Innocence by Dean Koontz
This bestselling thriller is mystery, suspense, horror, and a touch of hope all wrapped up in an attractively grotesque package. As the layers are unwrapped, anticipation keeps the reader there.
Abandoned at six years old and left alone again as a young man, Addison Goodheart hides himself from the world. He lives under the streets and comes out only at night — wearing a hood and mask. He is not a danger to people. People are a danger to him. The mere sight of him drives ordinary citizens to violence.
Here, when I was seen, my capacity for love earned me no mercy. Quite the opposite. When they saw me, men and women alike recoiled, but their fear quickly gave way to fury. I would not harm them to defend myself, and I remained therefore defenseless. ~ Addison Goodheart
He spends six years alone, and then one night, in the library, he meets Gwyneth. She is a young woman with her own reasons for staying hidden. Strangely, he finds her beautiful, though she paints herself to resemble one of his biggest fears. They form a twisted bond. She is not allowed to look at him and he cannot touch her.
In the end, they have even more in common than Addison had thought. That which makes them different allows them to love even more deeply and survive what would lie ahead.
One of the amazing things about Koontz is his ability to take something that seems as if it would not have anything to do with the plot and blend it in perfectly. For example, in Innocence, he includes a chapter on dogs and as you read this book that is not really about dogs, you will not only understand why it is there, you can appreciate the chapter as it stands alone.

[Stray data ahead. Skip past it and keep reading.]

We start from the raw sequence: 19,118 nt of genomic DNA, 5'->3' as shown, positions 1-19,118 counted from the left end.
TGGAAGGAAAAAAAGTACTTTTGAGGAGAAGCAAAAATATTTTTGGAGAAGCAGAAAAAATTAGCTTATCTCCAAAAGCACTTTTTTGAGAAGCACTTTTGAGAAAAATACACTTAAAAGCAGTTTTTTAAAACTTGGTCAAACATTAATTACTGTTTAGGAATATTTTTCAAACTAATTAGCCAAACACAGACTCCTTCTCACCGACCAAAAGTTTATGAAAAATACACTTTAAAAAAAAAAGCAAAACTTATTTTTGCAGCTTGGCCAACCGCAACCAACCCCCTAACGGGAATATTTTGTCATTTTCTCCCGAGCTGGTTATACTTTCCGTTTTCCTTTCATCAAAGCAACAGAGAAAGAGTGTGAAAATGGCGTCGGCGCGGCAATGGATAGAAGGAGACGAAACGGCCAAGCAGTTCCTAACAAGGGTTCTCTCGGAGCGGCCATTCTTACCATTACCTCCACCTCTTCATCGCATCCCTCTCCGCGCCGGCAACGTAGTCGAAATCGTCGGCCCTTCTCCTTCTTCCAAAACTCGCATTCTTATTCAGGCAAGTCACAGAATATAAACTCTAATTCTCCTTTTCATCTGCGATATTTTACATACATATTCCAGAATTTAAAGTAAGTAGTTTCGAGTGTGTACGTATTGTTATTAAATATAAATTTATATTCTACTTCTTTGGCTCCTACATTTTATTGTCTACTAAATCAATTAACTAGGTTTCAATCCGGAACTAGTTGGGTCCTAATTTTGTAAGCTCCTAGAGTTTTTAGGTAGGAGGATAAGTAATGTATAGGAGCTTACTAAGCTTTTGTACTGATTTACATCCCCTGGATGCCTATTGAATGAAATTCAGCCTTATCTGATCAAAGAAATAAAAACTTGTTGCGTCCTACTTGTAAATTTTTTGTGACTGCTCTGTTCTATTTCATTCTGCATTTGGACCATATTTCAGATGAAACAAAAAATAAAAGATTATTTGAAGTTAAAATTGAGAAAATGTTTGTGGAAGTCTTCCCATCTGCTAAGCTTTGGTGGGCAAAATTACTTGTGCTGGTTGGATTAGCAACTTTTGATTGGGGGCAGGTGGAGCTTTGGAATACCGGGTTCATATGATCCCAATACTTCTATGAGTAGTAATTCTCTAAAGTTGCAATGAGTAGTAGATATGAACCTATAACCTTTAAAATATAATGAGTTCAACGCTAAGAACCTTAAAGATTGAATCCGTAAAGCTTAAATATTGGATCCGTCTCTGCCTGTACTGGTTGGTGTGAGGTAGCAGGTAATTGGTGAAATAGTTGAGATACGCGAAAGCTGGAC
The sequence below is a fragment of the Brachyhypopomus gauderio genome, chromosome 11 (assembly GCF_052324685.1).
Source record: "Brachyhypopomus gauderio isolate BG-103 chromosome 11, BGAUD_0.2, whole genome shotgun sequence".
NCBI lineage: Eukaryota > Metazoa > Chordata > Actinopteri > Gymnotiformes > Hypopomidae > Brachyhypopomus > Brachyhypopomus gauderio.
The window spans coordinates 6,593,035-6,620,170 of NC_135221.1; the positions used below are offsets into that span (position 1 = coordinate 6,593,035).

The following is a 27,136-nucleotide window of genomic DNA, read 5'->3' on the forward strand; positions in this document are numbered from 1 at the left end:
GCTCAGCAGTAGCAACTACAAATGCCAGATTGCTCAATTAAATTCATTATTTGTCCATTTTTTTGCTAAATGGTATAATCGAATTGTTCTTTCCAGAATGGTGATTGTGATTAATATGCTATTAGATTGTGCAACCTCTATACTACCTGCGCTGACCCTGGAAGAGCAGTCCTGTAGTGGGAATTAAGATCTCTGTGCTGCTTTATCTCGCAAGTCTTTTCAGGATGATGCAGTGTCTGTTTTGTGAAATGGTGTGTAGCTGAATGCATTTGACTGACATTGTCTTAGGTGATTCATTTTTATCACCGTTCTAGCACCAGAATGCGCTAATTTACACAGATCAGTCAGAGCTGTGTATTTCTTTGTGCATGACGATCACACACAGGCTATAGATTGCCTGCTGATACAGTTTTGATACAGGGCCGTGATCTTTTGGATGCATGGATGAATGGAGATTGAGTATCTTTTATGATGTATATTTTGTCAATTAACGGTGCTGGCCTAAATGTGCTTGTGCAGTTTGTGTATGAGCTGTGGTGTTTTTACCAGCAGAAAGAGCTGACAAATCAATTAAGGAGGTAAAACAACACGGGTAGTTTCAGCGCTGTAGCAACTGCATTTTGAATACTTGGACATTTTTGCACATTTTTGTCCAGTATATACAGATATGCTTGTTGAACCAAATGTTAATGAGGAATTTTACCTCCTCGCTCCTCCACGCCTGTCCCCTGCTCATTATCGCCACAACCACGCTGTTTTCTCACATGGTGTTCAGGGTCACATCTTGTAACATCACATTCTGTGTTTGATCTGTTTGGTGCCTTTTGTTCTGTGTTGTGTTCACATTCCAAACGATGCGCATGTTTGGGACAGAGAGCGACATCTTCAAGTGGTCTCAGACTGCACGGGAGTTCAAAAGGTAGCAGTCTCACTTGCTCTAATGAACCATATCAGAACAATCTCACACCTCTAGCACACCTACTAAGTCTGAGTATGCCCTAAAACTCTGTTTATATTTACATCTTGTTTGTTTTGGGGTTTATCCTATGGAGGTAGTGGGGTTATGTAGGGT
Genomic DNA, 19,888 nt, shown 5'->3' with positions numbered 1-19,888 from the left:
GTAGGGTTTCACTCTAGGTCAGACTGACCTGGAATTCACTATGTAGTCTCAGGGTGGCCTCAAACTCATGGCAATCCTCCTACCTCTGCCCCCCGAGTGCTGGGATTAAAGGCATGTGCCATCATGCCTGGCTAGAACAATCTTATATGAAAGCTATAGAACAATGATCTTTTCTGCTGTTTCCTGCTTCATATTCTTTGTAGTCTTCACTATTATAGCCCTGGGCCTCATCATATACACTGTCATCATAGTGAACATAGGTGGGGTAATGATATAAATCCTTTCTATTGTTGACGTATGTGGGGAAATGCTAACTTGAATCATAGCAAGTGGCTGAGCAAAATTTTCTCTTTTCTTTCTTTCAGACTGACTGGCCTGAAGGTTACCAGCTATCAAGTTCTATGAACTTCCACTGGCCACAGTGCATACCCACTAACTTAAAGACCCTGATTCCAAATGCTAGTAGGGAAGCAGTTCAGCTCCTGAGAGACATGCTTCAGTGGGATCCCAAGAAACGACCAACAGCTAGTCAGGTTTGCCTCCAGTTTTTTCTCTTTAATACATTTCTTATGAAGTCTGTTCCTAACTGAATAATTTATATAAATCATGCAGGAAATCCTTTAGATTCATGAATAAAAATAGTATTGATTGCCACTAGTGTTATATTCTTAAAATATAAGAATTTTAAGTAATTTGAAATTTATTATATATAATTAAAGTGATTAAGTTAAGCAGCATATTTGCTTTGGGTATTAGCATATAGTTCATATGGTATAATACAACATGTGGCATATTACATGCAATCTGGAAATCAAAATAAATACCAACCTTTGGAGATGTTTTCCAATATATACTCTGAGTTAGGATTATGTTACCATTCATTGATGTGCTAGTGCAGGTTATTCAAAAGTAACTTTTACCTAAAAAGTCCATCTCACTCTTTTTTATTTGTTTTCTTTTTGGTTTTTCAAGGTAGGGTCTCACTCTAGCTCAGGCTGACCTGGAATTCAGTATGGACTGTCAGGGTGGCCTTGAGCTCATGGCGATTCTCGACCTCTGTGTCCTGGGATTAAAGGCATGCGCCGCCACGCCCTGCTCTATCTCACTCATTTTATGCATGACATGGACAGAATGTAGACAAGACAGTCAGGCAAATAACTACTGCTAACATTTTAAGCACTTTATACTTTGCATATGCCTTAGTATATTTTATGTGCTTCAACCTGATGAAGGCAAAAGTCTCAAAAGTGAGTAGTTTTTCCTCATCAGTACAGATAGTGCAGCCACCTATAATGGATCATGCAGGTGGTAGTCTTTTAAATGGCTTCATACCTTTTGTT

Personal note: Innocence is even better than Watchers, which is unbelievably good.
The French Girl by Lexie Elliott
A young woman is murdered and one in a group of so-called “friends” did it. But who, and why? Did a woman do it out of jealousy? What reason would one of the guys have for ending the life of a beautiful girl?
Elliott captures the dark side of friendships and all of us have had similar personalities in our lives at some point, but how many of us accept them over the long-term? Hopefully, not many.
When I read a book, I want to like somebody and it is best when that somebody is the hero/heroine. Unfortunately, I don’t care much for Kate Channing. And yet – it is the author’s description that brings me to that conclusion and that is well done.
Jealousy. Greed. Deception. Hate. The French girl wasn’t an angel, but in the end, I found her to be the most likable, though she died early on in the story.
Elliott is a good writer. One sign of this is that I could not put the book down until the killer was found.
Personal note: I am not especially attractive, but I have never hated someone for their beauty. I suppose my blah feelings for the book have to do with that. Of all the people I might have liked to get to know, it was the most disliked that I liked.
Why? Because she did not just go away.
Where The Forest Meets The Stars by Glendy Vanderah
After traumatic experiences, a couple moves to the country to start their lives again. Then a young girl enters their lives. She comes out of the forest, dirty and bruised. But she’s not “just” an abused child. Ursa is special and she has come to witness five miracles.
Mysterious, suspenseful, and feel-good.
Personal note: I don’t have the book in front of me because I loaned it to my daughter. Actually, I pushed it on her. In other words, Ursa’s story deserves to be spread around. 😉